Fits a plane whose normal is orthgonal to the first two principal axes of variation in the data and centered on their centroid.

flipped()

Creates a new Plane with an inverted orientation.

flipped_if(condition)

Conditionally flip the plane, returning self or a new Plane with an inverted orientation.

classmethod from_point_and_normal(reference_point, normal, direction_decimals=None)

Create a plane using the given reference point and normal vector, which will be normalized for you.

Parameters
  • reference_point (np.ndarray) – A reference point on the plane, as a NumPy array with three coordinates.

  • normal (np.ndarray) – The plane normal vector, with unit length, as a NumPy array with three coordinates.

  • direction_decimals (int) – The desired number of decimal places for validating that normal has unit length. The default is DEFAULT_DIRECTION_DECIMALS.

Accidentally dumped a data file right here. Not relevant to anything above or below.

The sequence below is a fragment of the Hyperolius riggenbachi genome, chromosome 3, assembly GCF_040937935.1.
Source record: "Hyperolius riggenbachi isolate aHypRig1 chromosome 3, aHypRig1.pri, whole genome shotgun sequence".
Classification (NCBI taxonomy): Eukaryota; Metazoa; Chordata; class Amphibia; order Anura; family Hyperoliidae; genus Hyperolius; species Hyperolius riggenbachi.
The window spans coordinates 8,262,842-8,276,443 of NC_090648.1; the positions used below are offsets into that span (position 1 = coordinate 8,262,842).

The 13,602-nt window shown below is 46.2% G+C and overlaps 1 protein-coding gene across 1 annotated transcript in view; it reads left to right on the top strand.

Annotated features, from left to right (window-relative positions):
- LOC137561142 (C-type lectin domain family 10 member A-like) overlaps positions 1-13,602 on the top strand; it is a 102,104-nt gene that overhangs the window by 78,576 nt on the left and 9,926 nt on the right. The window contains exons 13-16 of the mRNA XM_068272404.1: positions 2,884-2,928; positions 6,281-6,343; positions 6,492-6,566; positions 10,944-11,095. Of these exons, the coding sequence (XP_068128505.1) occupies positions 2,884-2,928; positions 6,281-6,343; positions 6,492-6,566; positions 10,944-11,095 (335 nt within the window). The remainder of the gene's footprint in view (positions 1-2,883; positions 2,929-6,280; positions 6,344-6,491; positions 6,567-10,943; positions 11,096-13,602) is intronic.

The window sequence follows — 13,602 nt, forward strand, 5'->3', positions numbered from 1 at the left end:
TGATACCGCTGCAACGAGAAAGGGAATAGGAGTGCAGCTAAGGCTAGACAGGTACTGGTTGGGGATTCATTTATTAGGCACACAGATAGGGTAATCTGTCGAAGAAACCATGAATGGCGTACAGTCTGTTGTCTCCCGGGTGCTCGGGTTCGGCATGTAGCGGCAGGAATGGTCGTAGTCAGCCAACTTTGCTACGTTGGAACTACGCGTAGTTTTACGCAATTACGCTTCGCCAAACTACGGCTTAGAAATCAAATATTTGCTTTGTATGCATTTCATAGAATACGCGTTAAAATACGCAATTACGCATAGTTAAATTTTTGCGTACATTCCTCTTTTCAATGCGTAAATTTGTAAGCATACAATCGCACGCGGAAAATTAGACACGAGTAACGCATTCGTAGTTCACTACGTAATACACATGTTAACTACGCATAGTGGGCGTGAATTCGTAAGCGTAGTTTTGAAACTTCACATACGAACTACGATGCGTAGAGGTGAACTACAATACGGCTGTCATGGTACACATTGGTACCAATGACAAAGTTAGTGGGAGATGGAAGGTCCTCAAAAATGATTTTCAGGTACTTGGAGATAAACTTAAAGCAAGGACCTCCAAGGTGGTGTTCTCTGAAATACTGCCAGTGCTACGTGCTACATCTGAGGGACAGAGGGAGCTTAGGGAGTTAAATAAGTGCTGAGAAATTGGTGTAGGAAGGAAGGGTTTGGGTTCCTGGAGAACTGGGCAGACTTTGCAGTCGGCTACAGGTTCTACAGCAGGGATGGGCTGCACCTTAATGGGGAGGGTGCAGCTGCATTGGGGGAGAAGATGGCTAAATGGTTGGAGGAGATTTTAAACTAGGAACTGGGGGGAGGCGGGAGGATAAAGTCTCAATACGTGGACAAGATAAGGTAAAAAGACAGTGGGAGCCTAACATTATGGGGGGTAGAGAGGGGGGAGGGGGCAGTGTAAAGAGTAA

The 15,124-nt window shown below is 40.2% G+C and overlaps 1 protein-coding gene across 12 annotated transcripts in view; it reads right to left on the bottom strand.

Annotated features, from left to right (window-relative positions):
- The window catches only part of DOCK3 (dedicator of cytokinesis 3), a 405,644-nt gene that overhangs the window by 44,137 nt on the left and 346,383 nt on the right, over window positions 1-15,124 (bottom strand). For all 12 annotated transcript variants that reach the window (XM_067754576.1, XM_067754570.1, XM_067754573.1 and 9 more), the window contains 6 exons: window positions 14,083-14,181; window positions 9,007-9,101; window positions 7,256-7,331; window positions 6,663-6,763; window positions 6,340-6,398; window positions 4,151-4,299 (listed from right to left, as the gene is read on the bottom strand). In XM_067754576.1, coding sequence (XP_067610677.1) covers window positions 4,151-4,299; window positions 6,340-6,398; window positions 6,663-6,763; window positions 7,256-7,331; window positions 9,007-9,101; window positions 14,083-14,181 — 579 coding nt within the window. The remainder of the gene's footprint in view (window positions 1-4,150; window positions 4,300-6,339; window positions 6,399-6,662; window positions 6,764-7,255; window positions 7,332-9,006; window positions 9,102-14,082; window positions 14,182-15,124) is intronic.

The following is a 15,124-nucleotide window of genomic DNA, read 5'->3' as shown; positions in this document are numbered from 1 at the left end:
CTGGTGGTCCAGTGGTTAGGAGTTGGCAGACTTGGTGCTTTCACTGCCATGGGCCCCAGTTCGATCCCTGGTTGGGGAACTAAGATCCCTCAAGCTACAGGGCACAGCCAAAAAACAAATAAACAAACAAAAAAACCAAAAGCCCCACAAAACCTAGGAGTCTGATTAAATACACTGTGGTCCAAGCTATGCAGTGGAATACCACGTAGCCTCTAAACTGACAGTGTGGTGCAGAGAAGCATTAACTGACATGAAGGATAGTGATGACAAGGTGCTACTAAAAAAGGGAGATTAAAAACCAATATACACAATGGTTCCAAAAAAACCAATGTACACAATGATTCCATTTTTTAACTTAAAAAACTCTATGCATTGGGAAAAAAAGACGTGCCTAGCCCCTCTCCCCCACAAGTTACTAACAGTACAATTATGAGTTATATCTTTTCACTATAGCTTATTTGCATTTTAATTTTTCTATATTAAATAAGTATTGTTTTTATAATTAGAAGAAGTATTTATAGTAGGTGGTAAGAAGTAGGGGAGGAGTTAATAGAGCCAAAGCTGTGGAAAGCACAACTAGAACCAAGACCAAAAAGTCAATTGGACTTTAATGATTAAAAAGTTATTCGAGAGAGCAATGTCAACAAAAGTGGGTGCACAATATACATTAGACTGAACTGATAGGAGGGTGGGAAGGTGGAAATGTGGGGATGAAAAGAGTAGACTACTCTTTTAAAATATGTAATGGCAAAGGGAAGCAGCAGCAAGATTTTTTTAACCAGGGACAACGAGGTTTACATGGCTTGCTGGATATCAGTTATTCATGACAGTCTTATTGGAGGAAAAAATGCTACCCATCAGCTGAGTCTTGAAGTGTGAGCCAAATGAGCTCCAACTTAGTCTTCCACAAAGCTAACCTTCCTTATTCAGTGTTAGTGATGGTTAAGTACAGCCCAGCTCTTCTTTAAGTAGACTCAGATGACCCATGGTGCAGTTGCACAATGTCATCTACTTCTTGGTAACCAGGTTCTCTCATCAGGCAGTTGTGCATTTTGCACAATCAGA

Returns

The requested plane.

Return type

Plane

classmethod from_points(p1, p2, p3)

If the points are oriented in a counterclockwise direction, the plane’s normal extends towards you.

classmethod from_points_and_vector(p1, p2, vector, direction_decimals=None)

Compute a plane which contains two given points and the given vector. Its reference point will be p1.

For example, to find the vertical plane that passes through two landmarks:

from_points_and_normal(p1, p2, vector)

Another way to think about this: identify the plane to which your result plane should be perpendicular, and specify vector as its normal vector.

Parameters

direction_decimals (int) – The desired number of decimal places for validating that normal has unit length. The default is DEFAULT_DIRECTION_DECIMALS.

mirror_point(points)

Mirror a point (or stack of points) to the opposite side of the plane.

points_in_front(points, inverted=False, ret_indices=False)

Given an array of points, return the points which lie in the half-space in front of it (i.e. in the direction of the plane normal).

Parameters
  • points (np.arraylikw) – An array of points.